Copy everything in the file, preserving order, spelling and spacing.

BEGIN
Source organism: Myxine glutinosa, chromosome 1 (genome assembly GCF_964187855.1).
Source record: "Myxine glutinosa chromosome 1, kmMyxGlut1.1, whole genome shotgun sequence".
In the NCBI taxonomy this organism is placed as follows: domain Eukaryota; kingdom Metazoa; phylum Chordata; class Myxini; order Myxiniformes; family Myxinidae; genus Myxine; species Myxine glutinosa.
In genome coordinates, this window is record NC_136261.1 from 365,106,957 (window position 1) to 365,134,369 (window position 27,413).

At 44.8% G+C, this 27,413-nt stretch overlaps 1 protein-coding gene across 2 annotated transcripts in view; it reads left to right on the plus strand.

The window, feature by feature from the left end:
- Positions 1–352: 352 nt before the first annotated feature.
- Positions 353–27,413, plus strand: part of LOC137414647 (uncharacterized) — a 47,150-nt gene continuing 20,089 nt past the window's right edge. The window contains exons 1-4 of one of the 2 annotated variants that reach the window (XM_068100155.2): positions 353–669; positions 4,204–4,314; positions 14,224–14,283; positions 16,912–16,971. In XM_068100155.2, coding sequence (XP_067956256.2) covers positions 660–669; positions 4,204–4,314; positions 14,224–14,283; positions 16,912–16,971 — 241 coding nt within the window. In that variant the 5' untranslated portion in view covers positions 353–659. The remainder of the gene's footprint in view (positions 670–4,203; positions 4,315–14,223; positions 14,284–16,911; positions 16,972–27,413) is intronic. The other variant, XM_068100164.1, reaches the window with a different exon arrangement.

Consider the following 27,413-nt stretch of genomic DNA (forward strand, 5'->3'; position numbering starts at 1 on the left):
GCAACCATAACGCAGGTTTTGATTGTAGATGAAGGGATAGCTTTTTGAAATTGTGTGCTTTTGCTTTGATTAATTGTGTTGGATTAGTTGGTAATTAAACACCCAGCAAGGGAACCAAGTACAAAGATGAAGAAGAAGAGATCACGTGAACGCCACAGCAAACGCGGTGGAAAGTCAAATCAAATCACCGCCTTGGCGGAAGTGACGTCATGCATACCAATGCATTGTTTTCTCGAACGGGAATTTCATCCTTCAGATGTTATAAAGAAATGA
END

Source organism: Myxine glutinosa, chromosome 1 (genome assembly GCF_964187855.1).
Source record: "Myxine glutinosa chromosome 1, kmMyxGlut1.1, whole genome shotgun sequence".
In the NCBI taxonomy this organism is placed as follows: domain Eukaryota; kingdom Metazoa; phylum Chordata; class Myxini; order Myxiniformes; family Myxinidae; genus Myxine; species Myxine glutinosa.
In genome coordinates, this window is record NC_136261.1 from 365,106,957 (window position 1) to 365,134,369 (window position 27,413).

At 44.8% G+C, this 27,413-nt stretch overlaps 1 protein-coding gene across 2 annotated transcripts in view; it reads left to right on the plus strand.

The window, feature by feature from the left end:
- Positions 1–352: 352 nt before the first annotated feature.
- Positions 353–27,413, plus strand: part of LOC137414647 (uncharacterized) — a 47,150-nt gene continuing 20,089 nt past the window's right edge. The window contains exons 1-4 of one of the 2 annotated variants that reach the window (XM_068100155.2): positions 353–669; positions 4,204–4,314; positions 14,224–14,283; positions 16,912–16,971. In XM_068100155.2, coding sequence (XP_067956256.2) covers positions 660–669; positions 4,204–4,314; positions 14,224–14,283; positions 16,912–16,971 — 241 coding nt within the window. In that variant the 5' untranslated portion in view covers positions 353–659. The remainder of the gene's footprint in view (positions 670–4,203; positions 4,315–14,223; positions 14,284–16,911; positions 16,972–27,413) is intronic. The other variant, XM_068100164.1, reaches the window with a different exon arrangement.

Consider the following 27,413-nt stretch of genomic DNA (forward strand, 5'->3'; position numbering starts at 1 on the left):
GCAACCATAACGCAGGTTTTGATTGTAGATGAAGGGATAGCTTTTTGAAATTGTGTGCTTTTGCTTTGATTAATTGTGTTGGATTAGTTGGTAATTAAACACCCAGCAAGGGAACCAAGTACAAAGATGAAGAAGAAGAGATCACGTGAACGCCACAGCAAACGCGGTGGAAAGTCAAATCAAATCACCGCCTTGGCGGAAGTGACGTCATGCATACCAATGCATTGTTTTCTCGAACGGGAATTTCATCCTTCAGATGTTATAAAGAAATGA